Macromedia Flash MX introduces Components, which are somewhat like version 5’s Smart Clips but more powerful. Like the Objects toolbar in Dreamweaver, Flash comes with several Components such as scrollbars and checkboxes, with ready-made behaviors set to implement in your own designs. Components are especially useful for quickly building Flash-based applications.
Altering the included Components to fit your designs is fairly simple, and creating your own Components is not much more difficult, provided you know ActionScript. More pre-built Components can be downloaded at Macromedia’s Flash Exchange.
Macromedia Flash MX adds support for embedded video, using the Sorenson Spark codec. Previously, any integration of video content in Macromedia Flash meant exporting the movie only as a QuickTime file, which limited the ways it could be used. Now you can actually embed your movies within the Macromedia Flash movie itself, using any video file supported by Windows Media Player or QuickTime. The import dialog enables advanced control, with options controlling things like image quality and frame rate.
Not only will this be very useful for web designers, but it should also increase the use of Macromedia Flash for authoring for CD ROMs, kiosks and video presentations. I plan to use it as a platform to present video mockups over the web.
The biggest surprise to me about this feature is the quality and file size of the results. A 30-second, 320×240 pixel QuickTime file without sound, imported at 80% quality with a 1:1 frame correlation, yielded a file size of only 160k when exported as a high-quality SWF. The quality of the video footage is excellent, making this feature a totally viable option for several professional uses.
Keep in mind, too, that video objects can be manipulated just like any other symbol, and multiple instances will not affect file size! Also, if you are working with larger video files, they can be streamed as a separate Flash object to keep the file size of your main movie down.
As I said before, Macromedia Flash 5 was the version that really brought heavy-duty programming and interactivity to the forefront. If you were worried about any major changes to the ActionScript language with this version, you can relax. The new features offered are here to make things easier and more consistent.
ActionScript receives a slew of improvements aimed at users of all levels. While these changes may throw off novice scripters at first, all are intended to better productivity and efficiency. My personal preference is to use Expert mode, which is fairly easy to do once you have schooled yourself in the language. Colin Moock‘s ActionScript book is the best one out there for that.
Code hinting provides pop-up hints as you add code. This is especially useful for novices who need a bit of guidance. If you know how to edit XML, then you can fully customize the fonts, color and highlighting of your syntax. The Auto Format option (in Expert mode) will clean up your scripting to make it more legible to you and whomever you might share authoring responsibilities with. The Jump Bar lets you navigate through objects in your movie with scripts attached to them.
The separate Reference panel is a quick way to get detailed information on the usage of particular pieces of script. The navigation in this panel mirrors the ActionScript panel’s left pane in Normal mode for easy searching. If you open the Reference panel with a line of script selected in the ActionScript panel, then that reference information will be displayed. Perplexingly, though, it does not dynamically jump to corresponding information when other parts of script are selected. That just doesn’t make sense, so I assume it’s a bug.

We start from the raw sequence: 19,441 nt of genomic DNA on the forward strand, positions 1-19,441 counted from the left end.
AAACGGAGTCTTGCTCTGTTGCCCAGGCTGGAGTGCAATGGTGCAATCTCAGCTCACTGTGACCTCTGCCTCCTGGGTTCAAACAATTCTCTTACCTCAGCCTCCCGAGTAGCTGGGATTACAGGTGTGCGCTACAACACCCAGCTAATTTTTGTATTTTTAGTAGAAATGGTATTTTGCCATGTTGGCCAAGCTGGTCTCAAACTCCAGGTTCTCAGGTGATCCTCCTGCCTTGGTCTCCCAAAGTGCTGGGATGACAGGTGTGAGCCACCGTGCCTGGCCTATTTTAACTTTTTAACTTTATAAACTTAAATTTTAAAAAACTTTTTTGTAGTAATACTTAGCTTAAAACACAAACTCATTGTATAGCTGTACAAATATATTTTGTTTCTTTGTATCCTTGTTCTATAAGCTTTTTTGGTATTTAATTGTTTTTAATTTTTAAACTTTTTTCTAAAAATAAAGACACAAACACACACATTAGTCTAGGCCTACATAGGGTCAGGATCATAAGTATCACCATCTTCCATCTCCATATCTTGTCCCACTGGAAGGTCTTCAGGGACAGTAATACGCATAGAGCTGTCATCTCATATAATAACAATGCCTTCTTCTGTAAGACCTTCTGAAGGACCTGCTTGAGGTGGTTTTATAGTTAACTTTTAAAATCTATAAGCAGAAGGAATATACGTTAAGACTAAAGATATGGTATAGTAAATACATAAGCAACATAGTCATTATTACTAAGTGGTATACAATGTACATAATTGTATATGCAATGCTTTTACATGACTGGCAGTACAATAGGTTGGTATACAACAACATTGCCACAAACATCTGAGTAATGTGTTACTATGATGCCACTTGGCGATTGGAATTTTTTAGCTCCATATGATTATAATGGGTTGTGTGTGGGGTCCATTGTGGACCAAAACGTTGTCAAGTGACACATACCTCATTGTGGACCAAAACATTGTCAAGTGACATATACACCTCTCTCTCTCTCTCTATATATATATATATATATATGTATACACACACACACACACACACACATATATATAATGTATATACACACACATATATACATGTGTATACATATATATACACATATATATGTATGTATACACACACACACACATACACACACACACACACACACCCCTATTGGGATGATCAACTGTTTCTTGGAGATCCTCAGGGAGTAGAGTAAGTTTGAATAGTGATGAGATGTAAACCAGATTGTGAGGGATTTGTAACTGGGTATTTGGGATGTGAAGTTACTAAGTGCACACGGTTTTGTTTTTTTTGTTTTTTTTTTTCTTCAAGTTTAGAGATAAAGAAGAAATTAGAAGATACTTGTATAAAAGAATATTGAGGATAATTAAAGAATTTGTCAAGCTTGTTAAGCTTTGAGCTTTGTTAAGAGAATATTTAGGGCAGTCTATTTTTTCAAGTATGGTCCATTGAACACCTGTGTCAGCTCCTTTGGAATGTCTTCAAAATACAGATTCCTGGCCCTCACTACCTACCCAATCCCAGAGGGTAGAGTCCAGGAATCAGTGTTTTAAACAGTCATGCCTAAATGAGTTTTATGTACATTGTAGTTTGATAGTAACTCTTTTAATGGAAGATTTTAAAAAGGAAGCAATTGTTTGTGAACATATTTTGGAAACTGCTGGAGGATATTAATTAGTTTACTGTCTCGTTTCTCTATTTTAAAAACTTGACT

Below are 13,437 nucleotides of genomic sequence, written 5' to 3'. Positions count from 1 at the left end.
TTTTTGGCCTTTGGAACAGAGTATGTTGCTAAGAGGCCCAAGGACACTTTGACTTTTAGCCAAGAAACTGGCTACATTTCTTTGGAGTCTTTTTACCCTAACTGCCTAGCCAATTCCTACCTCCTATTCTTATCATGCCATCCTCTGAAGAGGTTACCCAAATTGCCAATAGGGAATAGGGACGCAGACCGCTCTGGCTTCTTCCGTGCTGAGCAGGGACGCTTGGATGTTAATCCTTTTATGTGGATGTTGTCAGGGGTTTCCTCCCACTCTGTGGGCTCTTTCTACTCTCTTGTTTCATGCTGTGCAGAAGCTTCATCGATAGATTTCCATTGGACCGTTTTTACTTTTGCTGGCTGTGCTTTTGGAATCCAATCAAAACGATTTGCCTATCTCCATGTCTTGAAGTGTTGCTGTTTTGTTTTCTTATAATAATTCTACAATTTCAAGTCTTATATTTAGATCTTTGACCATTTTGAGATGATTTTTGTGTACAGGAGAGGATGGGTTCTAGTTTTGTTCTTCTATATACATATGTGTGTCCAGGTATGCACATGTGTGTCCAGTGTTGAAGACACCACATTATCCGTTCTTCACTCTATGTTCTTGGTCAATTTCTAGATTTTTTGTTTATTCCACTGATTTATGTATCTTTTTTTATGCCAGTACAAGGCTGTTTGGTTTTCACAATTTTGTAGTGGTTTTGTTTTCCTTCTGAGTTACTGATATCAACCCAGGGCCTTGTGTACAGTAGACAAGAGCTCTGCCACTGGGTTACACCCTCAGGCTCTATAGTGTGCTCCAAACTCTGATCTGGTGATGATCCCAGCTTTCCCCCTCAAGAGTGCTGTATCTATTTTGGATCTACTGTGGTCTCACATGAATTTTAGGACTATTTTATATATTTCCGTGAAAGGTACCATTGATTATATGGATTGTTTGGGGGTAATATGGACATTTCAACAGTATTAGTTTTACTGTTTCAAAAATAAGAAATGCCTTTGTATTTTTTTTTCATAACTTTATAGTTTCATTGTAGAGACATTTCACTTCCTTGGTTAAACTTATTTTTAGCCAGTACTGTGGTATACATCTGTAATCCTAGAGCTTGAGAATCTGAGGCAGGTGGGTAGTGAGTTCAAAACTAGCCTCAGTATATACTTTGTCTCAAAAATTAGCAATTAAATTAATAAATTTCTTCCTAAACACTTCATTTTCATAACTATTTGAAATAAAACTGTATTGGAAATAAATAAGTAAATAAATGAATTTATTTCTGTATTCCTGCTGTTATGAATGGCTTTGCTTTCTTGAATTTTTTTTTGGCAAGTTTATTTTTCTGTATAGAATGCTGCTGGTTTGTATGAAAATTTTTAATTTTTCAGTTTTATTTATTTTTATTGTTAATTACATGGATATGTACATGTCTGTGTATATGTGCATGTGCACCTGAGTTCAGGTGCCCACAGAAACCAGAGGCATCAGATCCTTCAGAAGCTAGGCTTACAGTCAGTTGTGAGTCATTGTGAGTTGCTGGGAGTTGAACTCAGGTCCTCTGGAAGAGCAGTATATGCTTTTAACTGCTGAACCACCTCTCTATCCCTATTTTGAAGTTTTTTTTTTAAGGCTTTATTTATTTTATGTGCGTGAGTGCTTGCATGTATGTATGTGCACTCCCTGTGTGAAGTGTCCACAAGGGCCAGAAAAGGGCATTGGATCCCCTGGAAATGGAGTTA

If you read Eric Vitiello’s recent tutorial SVG: The New Flash, you might have been intrigued by that technology’s ability to create visual objects through the programming language. Macromedia Flash MX adds that capability through ActionScripting.
Accessibility and usability have always been sore points for developers when considering Flash authoring. Consequently, many web developers haven’t viewed Flash as a viable option. Macromedia Flash MX takes steps toward better accessibility with some new features.
Flash content can now be bookmarked and authored to work with browsers’ back and forward buttons using the new Anchors feature. Apparently, this does not work in Mac browsers, so it’s little consolation for those intent on addressing cross-platform compatibility.
The new Accessibility panel allows designers to add descriptive text to movies and objects, which makes the content ready for such devices as screen readers used by the disabled. Those interested in more comprehensive accessibility should look into making Flash movies keyboard-controlled through ActionScript.
As Macromedia continues to provide better options for usability and accessibility over web browsers, it’s important to note its growing presence on an increasing array of devices. Wireless handheld devices, newer cell phones and even consoles like Sony’s PlayStation now support Flash content. Macromedia has included several templates for development across many hardware delivery platforms.
No Flash in the Pan
So far, Macromedia Flash MX has been pretty stable for me. It is more memory-intensive than previous versions, suggesting 128 MB dedicated RAM. I have run into a few slowdowns/hesitations here and there, but could not trace the root cause. I found working with it to be much quicker and less confusing than previous versions, and I’m really starting to like the overall interface design.
Macromedia Flash MX is definitely a must-have upgrade for Flash developers. The interface improvements alone are well worth the price. Add to that video support and other cool new features like scriptable masking, Components, improved import from vector applications and numerous other things that I left out here, and it’s hard to argue against making the step up.
Macromedia Flash MX
Related Topics: Flash